After the US, the UK, Canada, France and Spain it’s now time for The Huffington Post phenomon to hit Italy, where L’Huffington Post launched today.
Following the now usual practice of teaming up with a local mainstream news organization, L’HuffPost partnered with Gruppo L’Espresso, publisher of the daily La Repubblica and the weekly L’Espresso, having partnered with Le Monde and Les Nouvelles Editions indépendantes in France and El Pais in Spain.
Former TV journalist and former president of the public broadcasting company RAI, Lucia Annunziata has been named editorial director, while editor-in-chief will be the former editor of L’Espresso Gianni Del Vecchio.
L’HuffPost will follow the recipe of its international counterparts: a mix of reporting, aggregation and crowdsourcing participation in the form of unpaid blogs. A team of journalists, who will be dealing with original content on the site, will go alongside an army of bloggers ranging from well-known politicians of the left and the right, activists, and intellectuals to totally unknown citizens.
The bloggers number 189 at the moment – Annunziata announced – and while providing the broadest diversity of opinions they are united not by their titles but by the uniqueness of their voices.
The editorial team will concentrate on politics and economics, the two issues that have most impact on Italian citizens at these times, Annunziata added.
The site launched with an interview to former prime minister and media tycoon Silvio Berlusconi: the first to an online outlet, as the article claims.
TechCrunch (which for full disclosure is owned by AOL which also owns the HuffPost) reported that financial terms of those partnerships have not been disclosed. “The partnership follows a wider AOL strategy to build up more of its international footprint among its media properties, to help grow the reach of its advertising network. Italy is a fertile ground for that strategy. The country has 35.8 million internet users — 59% of its population — and has been shown to be one of the more engaged consumer bases in Europe when it comes to responding to online and mobile advertising”, the article said.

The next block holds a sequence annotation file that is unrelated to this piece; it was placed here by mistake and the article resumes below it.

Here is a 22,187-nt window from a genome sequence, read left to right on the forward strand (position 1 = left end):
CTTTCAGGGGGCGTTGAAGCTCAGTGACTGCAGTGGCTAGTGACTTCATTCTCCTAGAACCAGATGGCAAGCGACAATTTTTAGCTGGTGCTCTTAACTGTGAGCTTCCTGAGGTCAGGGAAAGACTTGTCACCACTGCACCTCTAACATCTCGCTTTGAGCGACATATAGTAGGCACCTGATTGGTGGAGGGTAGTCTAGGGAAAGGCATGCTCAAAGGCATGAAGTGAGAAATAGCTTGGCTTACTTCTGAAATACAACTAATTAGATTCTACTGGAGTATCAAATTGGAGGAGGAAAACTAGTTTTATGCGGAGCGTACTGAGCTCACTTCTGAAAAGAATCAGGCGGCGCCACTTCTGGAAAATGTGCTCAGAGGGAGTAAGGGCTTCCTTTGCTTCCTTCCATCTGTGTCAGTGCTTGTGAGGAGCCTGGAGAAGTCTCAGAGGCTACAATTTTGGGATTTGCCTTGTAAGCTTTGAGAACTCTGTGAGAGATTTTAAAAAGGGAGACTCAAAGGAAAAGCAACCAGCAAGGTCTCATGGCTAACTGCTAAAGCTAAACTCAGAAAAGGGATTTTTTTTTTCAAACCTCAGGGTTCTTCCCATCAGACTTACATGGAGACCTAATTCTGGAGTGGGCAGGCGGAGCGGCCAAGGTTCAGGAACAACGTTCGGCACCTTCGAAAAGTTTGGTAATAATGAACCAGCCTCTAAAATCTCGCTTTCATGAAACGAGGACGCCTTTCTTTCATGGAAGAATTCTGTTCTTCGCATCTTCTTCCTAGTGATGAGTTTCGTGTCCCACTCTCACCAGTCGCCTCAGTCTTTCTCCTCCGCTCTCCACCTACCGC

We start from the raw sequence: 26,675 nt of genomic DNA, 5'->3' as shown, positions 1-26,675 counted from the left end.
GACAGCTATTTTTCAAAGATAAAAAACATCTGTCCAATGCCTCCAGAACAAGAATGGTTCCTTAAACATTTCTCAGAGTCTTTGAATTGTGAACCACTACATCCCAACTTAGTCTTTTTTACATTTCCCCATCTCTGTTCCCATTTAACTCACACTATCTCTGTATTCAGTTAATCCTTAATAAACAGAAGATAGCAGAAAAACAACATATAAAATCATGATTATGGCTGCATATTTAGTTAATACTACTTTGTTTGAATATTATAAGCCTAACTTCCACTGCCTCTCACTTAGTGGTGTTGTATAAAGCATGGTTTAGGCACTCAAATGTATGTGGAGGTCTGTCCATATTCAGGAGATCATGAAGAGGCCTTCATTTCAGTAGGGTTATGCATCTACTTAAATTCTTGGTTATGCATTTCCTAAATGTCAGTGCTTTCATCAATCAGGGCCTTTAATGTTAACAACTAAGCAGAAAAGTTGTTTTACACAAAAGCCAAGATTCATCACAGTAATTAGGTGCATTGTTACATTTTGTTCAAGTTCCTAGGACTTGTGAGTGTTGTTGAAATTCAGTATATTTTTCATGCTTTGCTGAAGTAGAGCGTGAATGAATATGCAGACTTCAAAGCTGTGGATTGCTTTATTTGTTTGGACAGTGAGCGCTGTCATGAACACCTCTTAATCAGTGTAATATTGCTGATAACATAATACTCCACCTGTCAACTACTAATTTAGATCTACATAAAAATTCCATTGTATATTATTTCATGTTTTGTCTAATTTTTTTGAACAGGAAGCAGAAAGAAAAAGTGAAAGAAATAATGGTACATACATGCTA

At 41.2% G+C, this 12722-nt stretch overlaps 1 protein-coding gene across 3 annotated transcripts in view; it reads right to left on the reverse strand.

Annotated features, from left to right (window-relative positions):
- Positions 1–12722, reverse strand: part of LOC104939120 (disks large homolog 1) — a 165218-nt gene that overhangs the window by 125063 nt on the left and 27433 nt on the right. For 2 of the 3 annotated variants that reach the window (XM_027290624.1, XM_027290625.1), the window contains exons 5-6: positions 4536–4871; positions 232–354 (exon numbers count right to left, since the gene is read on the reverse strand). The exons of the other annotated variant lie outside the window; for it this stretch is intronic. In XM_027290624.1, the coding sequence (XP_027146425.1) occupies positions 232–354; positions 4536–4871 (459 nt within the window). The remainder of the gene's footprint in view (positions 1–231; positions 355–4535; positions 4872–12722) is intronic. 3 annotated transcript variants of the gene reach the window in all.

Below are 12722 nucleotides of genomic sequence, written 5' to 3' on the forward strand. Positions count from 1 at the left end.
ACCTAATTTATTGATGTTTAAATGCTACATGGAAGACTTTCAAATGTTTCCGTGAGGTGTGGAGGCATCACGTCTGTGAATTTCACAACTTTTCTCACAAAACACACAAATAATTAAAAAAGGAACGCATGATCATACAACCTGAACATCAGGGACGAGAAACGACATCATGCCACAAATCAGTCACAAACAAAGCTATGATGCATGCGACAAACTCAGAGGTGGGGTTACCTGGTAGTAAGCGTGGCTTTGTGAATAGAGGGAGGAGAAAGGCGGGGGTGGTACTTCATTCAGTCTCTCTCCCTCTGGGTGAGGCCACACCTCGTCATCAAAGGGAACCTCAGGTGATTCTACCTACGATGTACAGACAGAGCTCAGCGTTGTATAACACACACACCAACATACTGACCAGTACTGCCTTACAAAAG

The landing of HuffPost in Italy already created quite a kerfuffle online and sparked a debate on the effects that the new arrival will have on the country's media landscape. The two diametrically opposed positions could be summed up by – respectively – an article by former Wired editor Riccardo Luna and one by Christian Rocca on Il Sole 24 Ore.
Luna on Il Post argued that L’HuffPost is going to be a game changer in the Italian media reality especially concerning the relationship between digital and print.
For the last 15 years the traditional print news organizations have firstly ignored the web, then underestimated it and eventually squandered the opportunity to make the most out of their digital editions. The online versions of mainstream newspapers, Luna commented, never had “real editors-in-chief” able to invest in the website enough to compete with their printed papers; in fact, the websites were considered useful to attract unique visitors but they weren’t allowed to scoop the paper, he wrote.